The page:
‘Welcome to Wrexham’ Review: Ryan Reynolds and Rob McElhenney’s Docuseries Is Infectious

The “Ted Lasso”-esque premise follows the Hollywood actors as they buy a struggling football club in a small Welsh town

Ryan Reynolds in "Welcome to Wrexham" (FX)

Yes, it is sort of like “Ted Lasso.” Except in the docuseries “Welcome to Wrexham,” the focus on the newbie football club coach pivots to focus on the Hollywood stars – “It’s Always Sunny in Philadelphia” and “Mythic Quest” creator and star Rob McElhenney and “Deadpool” star Ryan Reynolds – as they invest millions of dollars and become the joint owners of the Wrexham Dragons, the world’s third oldest professional association football team.

The Dragons, the small Welsh town where they’re based and the famous friends are facing challenges from the moment McElhenney conceives the idea of buying a football team and asks his social media pal Reynolds to join him. Formed in 1864, the Dragons play in the National League, the bottom tier of the English football leagues, and their loyal but oft-disappointed local supporters are losing hope they will ever be able to put together another season that will see them earn a promotion to a league above them.

McElhenney and Reynolds, meanwhile, despite their many TV, movie, and entrepreneurial successes, are recent football converts, and they’ve wisely chosen a consigliere for their venture. “Welcome to Wrexham” introduces viewers to Humphrey Ker, a British actor, “Mythic Quest” writer, and football fan drafted to help the new owners learn the game and the culture surrounding it. He’s appointed Wrexham’s executive director for his efforts.

And yes, for those of us who are also newbies to the game of British football (it’s a huge no-no to refer to it as soccer, even though that’s probably how many of us think of it), the game can seem complicated. Particularly the league structure, with its promotions and relegations system, which runs very much counter to the way American professional sports teams work. Turns out, there’s some beauty in that, though. In this ranked system, any team in any league has the opportunity to move up and down through the leagues. Does it happen often that a National League team, like Wrexham or Dover Athletic (a team that won just two games last season) is promoted and makes it to the Premier League, the very top of the English football leagues? No. In fact, so far, no team from the National League has yet made it to the Premiere League.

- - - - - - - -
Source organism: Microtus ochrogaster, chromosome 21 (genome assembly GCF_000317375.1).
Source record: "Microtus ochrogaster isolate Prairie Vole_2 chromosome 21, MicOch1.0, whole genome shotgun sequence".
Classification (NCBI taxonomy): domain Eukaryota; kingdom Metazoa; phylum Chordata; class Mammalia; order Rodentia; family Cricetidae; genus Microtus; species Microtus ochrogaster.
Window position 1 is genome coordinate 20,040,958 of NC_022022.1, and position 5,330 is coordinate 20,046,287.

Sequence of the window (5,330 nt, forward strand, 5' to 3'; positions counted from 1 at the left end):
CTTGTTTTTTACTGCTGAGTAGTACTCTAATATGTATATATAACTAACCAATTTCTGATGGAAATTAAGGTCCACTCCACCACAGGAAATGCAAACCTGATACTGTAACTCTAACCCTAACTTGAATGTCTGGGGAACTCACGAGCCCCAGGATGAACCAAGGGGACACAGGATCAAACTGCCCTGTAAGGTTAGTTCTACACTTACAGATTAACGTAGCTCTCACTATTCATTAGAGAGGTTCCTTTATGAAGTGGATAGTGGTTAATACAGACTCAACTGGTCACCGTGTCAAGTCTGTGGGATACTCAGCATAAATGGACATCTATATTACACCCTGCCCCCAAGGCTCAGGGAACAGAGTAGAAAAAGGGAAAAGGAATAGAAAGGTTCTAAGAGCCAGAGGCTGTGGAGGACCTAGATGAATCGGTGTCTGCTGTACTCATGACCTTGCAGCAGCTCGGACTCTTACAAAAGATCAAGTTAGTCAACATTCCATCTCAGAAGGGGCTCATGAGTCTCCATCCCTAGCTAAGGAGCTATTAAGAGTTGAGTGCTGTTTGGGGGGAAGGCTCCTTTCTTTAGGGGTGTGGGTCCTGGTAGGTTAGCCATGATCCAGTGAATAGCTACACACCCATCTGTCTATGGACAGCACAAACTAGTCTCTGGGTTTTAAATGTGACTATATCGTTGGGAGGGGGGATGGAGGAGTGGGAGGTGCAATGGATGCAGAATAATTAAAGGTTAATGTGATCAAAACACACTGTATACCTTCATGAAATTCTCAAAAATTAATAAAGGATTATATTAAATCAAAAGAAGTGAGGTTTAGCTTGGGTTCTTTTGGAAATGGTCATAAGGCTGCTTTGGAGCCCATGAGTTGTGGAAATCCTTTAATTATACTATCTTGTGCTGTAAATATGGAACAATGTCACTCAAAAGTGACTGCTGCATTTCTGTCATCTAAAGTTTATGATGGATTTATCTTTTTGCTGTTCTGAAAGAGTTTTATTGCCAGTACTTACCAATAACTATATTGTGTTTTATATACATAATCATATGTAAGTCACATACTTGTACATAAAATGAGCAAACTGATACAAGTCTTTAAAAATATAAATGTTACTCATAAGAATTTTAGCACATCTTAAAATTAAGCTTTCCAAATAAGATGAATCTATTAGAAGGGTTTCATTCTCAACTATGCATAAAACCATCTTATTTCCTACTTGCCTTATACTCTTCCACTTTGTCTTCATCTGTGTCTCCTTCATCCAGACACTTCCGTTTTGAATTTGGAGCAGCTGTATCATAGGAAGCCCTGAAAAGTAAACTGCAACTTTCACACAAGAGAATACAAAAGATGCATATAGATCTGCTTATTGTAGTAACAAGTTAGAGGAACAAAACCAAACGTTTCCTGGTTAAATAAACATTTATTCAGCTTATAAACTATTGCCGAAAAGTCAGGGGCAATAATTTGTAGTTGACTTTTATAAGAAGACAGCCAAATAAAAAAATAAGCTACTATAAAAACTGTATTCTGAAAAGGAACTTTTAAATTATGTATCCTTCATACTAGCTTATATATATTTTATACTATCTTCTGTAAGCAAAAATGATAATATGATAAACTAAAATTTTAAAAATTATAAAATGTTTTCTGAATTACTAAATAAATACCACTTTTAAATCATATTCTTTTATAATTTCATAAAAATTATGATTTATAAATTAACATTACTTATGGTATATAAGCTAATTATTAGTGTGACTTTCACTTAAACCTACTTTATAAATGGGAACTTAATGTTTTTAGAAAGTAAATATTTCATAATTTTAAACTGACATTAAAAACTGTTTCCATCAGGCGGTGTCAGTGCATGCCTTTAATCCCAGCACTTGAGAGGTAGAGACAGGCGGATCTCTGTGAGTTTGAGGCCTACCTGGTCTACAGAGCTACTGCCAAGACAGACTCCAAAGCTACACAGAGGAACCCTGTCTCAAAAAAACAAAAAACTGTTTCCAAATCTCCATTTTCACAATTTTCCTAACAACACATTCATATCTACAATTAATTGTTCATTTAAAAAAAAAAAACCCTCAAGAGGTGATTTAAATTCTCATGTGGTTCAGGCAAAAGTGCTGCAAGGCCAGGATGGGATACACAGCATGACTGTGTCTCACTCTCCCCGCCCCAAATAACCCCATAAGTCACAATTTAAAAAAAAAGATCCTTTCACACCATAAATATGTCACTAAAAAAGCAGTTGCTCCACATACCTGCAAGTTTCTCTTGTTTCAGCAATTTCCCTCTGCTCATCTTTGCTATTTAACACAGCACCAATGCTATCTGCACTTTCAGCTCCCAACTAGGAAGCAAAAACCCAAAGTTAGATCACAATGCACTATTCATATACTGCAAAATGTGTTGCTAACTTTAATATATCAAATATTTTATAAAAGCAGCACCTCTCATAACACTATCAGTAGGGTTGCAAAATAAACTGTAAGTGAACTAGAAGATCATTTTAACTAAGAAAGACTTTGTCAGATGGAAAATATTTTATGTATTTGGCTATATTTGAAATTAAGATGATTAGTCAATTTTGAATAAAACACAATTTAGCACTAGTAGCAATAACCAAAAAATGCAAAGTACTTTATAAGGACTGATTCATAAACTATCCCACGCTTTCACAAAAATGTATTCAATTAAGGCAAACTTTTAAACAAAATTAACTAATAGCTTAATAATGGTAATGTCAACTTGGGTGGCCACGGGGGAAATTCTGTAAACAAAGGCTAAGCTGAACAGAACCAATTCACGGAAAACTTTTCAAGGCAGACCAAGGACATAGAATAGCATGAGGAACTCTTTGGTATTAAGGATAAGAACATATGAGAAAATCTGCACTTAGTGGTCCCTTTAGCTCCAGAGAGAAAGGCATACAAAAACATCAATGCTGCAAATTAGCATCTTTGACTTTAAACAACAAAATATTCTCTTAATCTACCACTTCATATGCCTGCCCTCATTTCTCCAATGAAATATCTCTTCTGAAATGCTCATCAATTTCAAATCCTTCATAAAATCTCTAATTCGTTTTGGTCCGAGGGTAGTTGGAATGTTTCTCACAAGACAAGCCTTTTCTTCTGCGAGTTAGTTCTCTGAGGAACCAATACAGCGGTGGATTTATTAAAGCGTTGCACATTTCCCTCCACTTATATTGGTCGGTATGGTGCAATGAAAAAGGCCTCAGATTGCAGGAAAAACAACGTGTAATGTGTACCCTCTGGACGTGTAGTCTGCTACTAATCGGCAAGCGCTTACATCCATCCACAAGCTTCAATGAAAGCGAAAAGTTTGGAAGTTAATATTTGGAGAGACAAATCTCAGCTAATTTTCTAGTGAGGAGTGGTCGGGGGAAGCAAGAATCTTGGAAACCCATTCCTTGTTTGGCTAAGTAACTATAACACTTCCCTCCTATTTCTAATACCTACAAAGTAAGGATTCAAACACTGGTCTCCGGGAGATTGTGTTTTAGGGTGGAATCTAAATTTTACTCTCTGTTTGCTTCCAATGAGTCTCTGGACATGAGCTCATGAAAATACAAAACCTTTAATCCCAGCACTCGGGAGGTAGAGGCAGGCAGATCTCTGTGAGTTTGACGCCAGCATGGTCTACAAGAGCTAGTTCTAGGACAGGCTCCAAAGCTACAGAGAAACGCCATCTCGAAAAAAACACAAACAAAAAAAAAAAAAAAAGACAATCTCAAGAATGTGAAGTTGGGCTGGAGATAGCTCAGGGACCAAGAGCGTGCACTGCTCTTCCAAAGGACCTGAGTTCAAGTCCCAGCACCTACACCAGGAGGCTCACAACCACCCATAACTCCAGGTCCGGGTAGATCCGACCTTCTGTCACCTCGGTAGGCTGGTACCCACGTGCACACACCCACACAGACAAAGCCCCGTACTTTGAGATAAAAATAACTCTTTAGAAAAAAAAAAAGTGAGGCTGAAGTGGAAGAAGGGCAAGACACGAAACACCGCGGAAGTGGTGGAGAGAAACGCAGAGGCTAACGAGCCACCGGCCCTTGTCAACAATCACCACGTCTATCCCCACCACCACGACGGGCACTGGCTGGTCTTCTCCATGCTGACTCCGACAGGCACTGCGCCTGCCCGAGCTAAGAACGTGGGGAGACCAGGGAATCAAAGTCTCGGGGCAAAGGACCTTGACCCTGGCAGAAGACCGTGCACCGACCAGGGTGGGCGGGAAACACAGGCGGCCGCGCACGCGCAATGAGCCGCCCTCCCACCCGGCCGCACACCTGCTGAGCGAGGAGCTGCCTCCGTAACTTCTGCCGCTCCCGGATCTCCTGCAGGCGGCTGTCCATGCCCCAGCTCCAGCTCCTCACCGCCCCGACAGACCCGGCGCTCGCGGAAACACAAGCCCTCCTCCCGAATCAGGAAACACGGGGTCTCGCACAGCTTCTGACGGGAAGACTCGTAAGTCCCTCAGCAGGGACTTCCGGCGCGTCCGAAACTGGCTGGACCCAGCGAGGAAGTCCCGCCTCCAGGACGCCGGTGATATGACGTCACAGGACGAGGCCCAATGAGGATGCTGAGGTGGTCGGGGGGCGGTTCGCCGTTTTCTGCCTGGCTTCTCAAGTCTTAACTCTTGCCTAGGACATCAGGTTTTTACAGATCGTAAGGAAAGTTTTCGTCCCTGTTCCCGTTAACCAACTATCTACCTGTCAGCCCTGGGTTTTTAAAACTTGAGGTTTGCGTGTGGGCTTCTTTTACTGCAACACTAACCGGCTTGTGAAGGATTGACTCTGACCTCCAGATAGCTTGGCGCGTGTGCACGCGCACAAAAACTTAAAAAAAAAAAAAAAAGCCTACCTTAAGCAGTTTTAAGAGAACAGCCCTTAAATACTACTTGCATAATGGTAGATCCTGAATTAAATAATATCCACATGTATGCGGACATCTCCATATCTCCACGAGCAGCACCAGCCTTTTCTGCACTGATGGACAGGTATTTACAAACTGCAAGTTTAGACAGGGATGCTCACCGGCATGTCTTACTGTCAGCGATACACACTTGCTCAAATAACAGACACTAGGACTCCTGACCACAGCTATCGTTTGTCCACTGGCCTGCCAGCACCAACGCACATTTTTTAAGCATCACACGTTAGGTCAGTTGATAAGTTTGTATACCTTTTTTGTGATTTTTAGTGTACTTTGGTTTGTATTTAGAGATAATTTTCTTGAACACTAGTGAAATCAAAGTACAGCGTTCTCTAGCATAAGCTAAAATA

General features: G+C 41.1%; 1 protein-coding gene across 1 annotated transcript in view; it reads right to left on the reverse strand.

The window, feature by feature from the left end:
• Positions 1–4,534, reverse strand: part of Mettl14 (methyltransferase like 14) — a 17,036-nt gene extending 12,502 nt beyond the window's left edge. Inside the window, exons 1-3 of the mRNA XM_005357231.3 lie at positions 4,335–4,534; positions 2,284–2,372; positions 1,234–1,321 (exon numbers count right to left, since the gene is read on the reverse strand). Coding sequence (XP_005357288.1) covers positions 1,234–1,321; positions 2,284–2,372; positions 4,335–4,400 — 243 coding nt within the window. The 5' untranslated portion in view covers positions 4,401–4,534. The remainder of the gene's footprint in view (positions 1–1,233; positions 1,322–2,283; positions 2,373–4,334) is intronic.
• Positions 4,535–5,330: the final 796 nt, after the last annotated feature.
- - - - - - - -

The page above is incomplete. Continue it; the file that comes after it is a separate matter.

But McElhenney and Reynolds have sincerely pondered why it couldn’t happen, and their question is often met with skepticism about the likeliness of the feat.

But maybe it’s the American attitude towards sports and love of a good underdog story that makes their earnestness infectious. We’re also introduced to the players, local business people, fans, and volunteers who have helped keep the team running throughout years of unstable financial standings and past owners who failed to deliver any of the promised upkeep and support McElhenney and Reynolds have already implemented. 

There’s no pretense that the two celebrities don’t have very practical purposes behind documenting their journey with the Dragons via “Welcome to Wrexham.” All the upgrades to the pitch (the playing field) and the stadium, plus the signing of the fresh player and coaching talent needed to make those promotion dreams a reality don’t come cheaply. Cute TikTok videos, tweet promos, and the series’ peek at the actors’ easy rapport and similar senses of humor (though they had never met in person until well after buying the team together) are key means of boosting ticket and merchandise sales and paying for the ever-increasing budget needs.

“Welcome to Wrexham” is a story told by two Hollywood talents who know the value of a great narrative and have the know-how to tell it for maximum effect. This non-football fan was so drawn by the story of Wrexham the team, the town, and the owners that what began as a quick search for info on the team’s current performance turned into a deep dive down a Dragons rabbit hole. And no specifics – Season 1 of the docuseries was filmed during Wrexham’s last season – but things are definitely looking up.

It’s not yet always sunny in Wrexham. But like Ted Lasso’s famous yellow sign urges, ya gotta believe.

“Welcome to Wrexham” premieres August 24 on FX and is streaming on Hulu the next day.